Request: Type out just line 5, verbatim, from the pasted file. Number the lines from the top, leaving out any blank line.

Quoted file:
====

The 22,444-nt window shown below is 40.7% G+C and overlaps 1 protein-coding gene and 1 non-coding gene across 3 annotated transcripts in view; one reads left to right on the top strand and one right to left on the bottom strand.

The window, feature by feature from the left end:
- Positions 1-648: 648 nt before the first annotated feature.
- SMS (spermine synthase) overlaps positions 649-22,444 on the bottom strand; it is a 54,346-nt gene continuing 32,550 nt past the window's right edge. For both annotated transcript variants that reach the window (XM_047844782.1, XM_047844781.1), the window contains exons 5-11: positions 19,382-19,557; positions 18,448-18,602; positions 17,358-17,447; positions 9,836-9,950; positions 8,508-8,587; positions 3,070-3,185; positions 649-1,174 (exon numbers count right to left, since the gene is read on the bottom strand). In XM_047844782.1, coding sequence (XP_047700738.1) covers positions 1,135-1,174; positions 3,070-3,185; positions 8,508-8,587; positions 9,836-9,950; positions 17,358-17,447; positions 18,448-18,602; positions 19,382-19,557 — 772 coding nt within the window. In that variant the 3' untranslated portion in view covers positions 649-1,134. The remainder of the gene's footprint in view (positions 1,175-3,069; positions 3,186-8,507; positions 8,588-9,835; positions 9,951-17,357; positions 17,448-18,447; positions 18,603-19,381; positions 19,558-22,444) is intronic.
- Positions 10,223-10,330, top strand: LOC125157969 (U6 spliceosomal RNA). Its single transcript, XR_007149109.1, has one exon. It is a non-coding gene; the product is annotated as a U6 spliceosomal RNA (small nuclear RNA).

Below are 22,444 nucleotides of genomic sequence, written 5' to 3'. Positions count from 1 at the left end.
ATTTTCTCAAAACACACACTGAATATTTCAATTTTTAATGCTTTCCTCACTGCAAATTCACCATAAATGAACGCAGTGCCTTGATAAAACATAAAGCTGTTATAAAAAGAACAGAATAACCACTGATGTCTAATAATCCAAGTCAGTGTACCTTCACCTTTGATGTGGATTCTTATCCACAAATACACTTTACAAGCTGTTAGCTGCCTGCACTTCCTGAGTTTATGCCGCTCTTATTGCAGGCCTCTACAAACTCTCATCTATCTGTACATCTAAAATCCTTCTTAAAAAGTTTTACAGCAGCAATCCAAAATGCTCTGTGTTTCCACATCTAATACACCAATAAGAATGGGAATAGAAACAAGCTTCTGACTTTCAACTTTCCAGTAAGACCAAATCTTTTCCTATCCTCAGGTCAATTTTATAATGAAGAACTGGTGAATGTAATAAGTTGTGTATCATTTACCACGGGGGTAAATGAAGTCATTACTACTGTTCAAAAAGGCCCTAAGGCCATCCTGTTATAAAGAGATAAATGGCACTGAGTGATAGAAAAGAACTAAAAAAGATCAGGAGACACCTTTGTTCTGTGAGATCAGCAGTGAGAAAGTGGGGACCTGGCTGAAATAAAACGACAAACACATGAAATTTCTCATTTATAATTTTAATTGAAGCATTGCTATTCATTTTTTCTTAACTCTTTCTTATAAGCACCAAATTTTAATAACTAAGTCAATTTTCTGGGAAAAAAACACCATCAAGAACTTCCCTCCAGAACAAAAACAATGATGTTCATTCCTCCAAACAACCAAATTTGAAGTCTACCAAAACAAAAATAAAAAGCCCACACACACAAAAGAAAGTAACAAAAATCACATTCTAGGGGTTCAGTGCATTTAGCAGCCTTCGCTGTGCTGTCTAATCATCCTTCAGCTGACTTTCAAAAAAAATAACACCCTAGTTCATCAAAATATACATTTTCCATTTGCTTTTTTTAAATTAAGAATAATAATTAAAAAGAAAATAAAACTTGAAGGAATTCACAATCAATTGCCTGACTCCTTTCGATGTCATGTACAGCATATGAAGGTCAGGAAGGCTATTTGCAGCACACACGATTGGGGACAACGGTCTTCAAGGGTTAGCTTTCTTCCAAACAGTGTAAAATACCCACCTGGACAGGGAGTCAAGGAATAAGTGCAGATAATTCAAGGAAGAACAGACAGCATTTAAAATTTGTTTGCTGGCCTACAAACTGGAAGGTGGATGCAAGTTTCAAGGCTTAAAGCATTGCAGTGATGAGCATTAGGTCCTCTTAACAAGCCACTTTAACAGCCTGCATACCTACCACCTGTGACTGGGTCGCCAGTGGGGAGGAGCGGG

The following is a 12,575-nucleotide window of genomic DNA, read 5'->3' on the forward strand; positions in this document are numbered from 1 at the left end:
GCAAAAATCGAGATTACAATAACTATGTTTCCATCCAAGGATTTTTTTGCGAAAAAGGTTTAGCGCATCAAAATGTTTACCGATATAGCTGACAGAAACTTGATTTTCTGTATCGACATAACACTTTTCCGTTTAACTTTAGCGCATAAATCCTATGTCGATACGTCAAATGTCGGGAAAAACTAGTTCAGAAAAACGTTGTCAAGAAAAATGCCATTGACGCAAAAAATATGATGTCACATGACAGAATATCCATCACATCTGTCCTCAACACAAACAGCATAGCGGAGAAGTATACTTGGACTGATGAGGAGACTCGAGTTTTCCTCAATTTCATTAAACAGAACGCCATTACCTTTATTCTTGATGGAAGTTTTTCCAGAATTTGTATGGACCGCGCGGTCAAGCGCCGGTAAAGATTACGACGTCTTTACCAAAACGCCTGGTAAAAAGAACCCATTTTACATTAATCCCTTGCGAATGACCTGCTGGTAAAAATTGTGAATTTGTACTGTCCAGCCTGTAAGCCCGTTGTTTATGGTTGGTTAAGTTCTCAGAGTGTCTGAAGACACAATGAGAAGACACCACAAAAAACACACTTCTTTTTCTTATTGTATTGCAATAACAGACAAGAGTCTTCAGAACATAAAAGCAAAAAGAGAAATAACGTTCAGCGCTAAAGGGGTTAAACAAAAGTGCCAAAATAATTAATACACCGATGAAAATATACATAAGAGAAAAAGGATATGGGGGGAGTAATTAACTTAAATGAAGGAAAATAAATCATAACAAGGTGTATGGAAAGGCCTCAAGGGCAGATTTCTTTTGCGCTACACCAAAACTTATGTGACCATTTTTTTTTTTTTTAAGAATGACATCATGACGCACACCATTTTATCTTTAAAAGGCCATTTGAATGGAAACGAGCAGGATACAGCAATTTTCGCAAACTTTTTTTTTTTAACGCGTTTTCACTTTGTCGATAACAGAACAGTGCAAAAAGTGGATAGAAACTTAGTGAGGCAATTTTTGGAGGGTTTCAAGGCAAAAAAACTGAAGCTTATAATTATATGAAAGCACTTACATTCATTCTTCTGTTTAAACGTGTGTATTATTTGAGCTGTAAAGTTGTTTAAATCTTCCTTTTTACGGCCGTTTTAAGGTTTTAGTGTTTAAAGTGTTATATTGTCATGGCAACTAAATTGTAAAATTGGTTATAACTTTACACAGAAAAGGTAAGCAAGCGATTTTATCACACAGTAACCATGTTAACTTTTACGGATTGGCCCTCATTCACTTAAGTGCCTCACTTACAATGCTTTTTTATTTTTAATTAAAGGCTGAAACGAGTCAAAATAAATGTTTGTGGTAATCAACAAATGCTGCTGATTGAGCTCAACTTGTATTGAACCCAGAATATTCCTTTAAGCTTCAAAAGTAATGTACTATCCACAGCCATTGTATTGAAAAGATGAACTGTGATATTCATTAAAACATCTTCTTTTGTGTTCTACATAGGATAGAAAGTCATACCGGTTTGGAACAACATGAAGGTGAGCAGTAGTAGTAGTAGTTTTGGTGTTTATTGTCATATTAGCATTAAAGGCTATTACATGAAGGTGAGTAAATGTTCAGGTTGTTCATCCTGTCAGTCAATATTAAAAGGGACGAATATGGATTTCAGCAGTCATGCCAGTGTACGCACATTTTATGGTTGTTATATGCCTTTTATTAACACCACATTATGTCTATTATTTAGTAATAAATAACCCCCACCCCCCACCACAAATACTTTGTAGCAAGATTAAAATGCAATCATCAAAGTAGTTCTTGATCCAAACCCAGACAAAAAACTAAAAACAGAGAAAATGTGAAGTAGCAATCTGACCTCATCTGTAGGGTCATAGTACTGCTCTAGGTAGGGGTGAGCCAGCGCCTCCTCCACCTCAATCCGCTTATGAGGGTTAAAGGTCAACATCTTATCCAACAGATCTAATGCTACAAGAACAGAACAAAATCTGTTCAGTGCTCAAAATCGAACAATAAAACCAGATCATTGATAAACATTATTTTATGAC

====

- Positions 10,223-10,330, top strand: LOC125157969 (U6 spliceosomal RNA). Its single transcript, XR_007149109.1, has one exon. It is a non-coding gene; the product is annotated as a U6 spliceosomal RNA (small nuclear RNA).